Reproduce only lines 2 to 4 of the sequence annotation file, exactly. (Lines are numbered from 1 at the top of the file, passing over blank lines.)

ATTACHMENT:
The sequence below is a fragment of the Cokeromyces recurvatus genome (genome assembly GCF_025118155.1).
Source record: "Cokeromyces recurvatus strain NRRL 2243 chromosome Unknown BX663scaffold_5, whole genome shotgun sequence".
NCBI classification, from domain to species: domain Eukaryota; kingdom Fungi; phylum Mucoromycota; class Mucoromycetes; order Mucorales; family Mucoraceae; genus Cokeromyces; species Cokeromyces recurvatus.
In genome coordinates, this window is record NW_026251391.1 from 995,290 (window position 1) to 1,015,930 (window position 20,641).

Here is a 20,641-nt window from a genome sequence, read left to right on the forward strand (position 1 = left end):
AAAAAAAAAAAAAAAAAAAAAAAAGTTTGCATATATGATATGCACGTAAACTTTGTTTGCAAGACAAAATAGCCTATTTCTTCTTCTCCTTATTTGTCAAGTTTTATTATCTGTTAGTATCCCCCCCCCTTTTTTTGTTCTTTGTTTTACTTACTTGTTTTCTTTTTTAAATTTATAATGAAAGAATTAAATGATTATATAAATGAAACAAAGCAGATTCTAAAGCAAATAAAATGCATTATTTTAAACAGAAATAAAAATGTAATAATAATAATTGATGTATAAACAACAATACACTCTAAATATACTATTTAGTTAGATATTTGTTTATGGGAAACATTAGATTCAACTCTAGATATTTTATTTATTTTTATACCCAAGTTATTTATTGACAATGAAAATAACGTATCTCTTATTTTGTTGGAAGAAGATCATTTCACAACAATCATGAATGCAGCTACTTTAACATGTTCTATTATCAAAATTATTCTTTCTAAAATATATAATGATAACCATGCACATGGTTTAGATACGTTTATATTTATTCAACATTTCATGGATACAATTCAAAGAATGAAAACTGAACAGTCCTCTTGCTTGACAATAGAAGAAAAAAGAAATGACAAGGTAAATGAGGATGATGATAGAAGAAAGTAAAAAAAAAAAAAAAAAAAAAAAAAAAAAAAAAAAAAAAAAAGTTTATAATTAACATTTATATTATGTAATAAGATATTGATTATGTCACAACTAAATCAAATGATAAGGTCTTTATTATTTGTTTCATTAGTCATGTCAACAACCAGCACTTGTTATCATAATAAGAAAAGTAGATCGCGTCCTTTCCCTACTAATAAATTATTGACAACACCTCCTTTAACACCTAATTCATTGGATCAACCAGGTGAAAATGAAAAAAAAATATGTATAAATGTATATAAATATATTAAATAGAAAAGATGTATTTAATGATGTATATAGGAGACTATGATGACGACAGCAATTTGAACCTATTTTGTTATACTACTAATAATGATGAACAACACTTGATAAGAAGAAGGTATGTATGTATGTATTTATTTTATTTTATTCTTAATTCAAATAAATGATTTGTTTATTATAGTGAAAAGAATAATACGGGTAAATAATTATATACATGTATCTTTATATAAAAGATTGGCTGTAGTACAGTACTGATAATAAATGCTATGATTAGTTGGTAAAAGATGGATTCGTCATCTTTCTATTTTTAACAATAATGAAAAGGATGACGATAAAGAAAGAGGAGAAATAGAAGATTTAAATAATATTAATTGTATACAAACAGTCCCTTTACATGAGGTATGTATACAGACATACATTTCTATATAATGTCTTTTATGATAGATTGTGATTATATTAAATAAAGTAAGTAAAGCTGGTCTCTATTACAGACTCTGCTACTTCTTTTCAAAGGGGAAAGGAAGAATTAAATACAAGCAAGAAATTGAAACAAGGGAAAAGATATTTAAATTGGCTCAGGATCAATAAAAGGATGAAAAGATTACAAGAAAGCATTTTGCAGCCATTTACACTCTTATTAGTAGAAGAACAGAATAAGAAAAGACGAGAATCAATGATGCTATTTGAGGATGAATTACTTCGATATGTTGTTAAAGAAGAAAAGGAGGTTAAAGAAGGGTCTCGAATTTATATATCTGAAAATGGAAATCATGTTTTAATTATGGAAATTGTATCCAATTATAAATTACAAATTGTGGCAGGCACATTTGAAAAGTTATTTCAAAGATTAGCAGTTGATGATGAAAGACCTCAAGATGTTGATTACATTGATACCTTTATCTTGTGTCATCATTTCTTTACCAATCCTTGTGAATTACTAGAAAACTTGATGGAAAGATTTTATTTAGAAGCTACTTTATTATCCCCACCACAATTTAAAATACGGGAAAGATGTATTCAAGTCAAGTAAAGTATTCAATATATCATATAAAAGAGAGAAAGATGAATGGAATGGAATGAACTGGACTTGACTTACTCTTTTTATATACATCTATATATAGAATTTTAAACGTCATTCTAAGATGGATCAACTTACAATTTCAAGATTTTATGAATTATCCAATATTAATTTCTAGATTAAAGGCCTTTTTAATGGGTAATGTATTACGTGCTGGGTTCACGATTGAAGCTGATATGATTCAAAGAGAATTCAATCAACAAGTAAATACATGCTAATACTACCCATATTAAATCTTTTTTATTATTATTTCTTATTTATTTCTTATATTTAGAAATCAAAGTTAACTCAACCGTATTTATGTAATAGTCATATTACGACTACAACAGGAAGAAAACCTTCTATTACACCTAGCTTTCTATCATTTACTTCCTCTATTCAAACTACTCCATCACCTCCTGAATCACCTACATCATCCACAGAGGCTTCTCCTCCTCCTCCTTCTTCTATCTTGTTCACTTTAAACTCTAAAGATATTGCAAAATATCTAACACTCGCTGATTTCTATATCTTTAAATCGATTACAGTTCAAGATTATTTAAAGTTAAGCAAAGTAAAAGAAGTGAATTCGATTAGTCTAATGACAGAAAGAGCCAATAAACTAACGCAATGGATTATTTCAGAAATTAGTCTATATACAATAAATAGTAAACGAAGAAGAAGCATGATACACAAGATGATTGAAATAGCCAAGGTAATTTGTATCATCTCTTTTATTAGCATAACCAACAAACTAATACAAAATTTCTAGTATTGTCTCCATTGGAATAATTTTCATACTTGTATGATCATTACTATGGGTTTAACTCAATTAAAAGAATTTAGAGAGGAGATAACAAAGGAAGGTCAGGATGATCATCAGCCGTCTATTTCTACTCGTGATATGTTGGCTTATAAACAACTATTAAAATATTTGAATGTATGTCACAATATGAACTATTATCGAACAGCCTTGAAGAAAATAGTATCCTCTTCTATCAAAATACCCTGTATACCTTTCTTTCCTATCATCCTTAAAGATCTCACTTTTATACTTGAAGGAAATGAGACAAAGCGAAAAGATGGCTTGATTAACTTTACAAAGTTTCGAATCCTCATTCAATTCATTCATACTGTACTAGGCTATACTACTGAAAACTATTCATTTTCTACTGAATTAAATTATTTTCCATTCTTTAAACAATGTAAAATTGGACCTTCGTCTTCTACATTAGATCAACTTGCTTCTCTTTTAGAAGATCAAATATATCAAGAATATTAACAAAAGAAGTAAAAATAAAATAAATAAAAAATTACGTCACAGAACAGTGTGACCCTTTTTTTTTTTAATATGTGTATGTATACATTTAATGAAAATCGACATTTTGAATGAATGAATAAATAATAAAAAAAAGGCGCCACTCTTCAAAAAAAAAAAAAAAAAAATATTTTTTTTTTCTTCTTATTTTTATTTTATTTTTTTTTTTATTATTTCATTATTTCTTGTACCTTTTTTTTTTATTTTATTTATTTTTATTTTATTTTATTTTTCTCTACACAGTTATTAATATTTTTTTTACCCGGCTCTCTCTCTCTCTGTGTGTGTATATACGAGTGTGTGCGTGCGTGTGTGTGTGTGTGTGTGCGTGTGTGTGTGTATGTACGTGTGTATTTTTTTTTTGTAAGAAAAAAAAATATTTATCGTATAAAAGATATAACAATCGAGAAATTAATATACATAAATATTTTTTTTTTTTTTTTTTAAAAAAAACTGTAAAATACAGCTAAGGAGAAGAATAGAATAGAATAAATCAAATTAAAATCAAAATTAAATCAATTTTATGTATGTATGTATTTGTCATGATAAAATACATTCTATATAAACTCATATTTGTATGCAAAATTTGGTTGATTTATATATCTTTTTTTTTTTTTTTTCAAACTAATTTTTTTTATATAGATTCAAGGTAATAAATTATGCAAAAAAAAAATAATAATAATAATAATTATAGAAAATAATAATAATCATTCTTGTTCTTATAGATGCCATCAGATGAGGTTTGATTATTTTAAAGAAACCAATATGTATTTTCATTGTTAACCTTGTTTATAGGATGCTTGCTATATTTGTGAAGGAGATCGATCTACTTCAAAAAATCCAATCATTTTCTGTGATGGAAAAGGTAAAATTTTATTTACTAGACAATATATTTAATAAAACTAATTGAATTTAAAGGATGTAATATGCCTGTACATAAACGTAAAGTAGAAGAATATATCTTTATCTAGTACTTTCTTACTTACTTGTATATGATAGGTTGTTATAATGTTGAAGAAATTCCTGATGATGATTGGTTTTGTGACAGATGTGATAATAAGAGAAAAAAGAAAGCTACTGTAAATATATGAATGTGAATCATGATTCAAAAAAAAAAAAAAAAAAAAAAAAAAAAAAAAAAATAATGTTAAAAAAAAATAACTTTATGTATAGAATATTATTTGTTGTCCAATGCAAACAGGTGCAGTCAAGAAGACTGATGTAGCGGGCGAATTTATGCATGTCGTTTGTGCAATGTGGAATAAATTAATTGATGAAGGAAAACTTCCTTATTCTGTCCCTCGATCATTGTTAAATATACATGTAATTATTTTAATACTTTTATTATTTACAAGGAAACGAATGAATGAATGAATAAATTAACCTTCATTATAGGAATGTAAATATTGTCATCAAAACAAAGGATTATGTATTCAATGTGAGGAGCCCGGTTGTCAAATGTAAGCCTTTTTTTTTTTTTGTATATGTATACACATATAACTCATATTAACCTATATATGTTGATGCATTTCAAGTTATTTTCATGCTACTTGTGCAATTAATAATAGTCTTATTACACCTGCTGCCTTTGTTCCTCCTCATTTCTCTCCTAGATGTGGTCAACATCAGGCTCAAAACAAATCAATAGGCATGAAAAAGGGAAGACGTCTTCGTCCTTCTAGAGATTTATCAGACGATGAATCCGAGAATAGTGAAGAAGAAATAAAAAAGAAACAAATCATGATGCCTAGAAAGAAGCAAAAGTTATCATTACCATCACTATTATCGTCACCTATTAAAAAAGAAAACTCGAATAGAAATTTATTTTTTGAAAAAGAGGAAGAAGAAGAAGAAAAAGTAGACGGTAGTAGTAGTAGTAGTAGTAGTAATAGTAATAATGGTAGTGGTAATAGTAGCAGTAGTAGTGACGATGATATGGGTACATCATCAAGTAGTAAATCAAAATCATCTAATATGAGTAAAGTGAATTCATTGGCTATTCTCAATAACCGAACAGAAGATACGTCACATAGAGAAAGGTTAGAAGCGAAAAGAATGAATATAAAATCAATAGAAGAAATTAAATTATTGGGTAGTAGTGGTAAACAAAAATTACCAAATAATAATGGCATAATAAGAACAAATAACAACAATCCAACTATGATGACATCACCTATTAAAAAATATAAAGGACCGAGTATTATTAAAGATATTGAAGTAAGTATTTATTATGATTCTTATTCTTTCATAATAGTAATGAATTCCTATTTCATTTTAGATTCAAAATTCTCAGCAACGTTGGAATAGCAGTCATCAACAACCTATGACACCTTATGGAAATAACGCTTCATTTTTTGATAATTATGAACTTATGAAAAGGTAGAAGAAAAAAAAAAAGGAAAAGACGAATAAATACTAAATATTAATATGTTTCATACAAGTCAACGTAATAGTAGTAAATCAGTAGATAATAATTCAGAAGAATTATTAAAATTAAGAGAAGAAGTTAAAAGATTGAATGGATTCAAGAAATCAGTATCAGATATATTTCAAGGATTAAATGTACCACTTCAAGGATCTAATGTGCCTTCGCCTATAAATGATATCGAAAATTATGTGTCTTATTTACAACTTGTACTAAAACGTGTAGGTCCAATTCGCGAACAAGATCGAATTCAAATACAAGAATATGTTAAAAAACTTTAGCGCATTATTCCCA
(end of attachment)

Source record: "Cokeromyces recurvatus strain NRRL 2243 chromosome Unknown BX663scaffold_5, whole genome shotgun sequence".
NCBI classification, from domain to species: domain Eukaryota; kingdom Fungi; phylum Mucoromycota; class Mucoromycetes; order Mucorales; family Mucoraceae; genus Cokeromyces; species Cokeromyces recurvatus.
In genome coordinates, this window is record NW_026251391.1 from 995,290 (window position 1) to 1,015,930 (window position 20,641).